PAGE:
Last October, Late Night TV show “Jimmy Kimmel Live” sent a reporter out to do“man on the street” interviews, asking whether passersby preferred the term “Obamacare” or “The Affordable Care Act.”
Most of the people interviewed offered perfectly logical (to them, at least) explanations of why they thought the Affordable Care Act was much better than Obamacare.
It was a funny bit, but in the end, the ignorance of a program as pervasive and societally changing as ACA was just… sad.
Yet who can blame these hapless interviewees? Neither name is an apt description of what the plan is today. As it has rolled out, huge chunks of it have been deferred, redefined and de facto rewritten by the White House and HHS. Perhaps a name change would help. All it would take is a pen and a phone. I have a modest suggestion for the new name. Let’s call it “Jenga Care.”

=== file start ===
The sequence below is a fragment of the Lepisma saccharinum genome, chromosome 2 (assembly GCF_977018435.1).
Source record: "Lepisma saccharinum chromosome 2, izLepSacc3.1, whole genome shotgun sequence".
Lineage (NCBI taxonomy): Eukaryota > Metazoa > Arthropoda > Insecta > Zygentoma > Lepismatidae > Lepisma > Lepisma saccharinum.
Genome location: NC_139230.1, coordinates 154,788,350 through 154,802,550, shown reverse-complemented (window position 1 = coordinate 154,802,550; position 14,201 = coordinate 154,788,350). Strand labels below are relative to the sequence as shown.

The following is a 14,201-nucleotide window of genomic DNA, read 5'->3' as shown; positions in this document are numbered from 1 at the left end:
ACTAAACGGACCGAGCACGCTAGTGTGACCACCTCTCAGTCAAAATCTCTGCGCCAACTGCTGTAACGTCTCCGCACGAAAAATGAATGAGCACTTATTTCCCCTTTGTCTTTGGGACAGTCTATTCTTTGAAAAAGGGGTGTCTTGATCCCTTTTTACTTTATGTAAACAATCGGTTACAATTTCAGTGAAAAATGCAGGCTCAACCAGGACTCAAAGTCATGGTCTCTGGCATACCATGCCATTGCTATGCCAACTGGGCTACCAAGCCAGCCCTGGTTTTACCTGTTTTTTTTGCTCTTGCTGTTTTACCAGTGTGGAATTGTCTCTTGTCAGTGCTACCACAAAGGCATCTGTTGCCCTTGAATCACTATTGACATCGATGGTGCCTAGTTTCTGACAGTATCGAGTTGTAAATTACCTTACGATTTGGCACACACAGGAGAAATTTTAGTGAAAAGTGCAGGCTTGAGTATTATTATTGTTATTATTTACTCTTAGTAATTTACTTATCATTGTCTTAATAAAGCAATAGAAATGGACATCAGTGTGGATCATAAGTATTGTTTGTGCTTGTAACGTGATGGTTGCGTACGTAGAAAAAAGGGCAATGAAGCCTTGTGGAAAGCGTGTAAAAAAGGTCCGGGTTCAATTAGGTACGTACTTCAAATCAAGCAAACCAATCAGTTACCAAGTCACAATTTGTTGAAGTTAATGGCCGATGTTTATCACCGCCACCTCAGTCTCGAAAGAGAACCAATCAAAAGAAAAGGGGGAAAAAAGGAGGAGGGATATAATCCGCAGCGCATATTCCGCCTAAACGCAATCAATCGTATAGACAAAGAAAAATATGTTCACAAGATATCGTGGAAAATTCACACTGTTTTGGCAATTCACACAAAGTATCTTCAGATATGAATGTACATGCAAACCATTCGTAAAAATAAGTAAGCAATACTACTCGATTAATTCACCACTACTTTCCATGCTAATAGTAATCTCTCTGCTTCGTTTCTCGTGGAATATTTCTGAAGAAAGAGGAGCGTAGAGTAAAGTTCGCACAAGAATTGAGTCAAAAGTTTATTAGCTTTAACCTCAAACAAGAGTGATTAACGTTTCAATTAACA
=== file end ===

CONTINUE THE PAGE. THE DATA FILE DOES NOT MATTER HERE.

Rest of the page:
The government would have to purchase (or more likely, appropriate) the name from Parker Brothers, of course, but what could be more descriptive? If you have played the game you will recall that 54 wooden blocks are stacked in 18 levels to form a tower. Think of the blocks as the individual tenets of PPACA and the resulting tower as the entirety of the law.
Players can remove a block from any level except from below the incomplete top level. Each subsequent player gets a chance to coax out a block, trying not to topple the tower. The game ends when the tower falls. This seems to me to be a much better analogy for PPACA, not to mention a more powerful visual. Imagine how effective it would be if we had the Jenga tower equivalent of a National Debt Clock.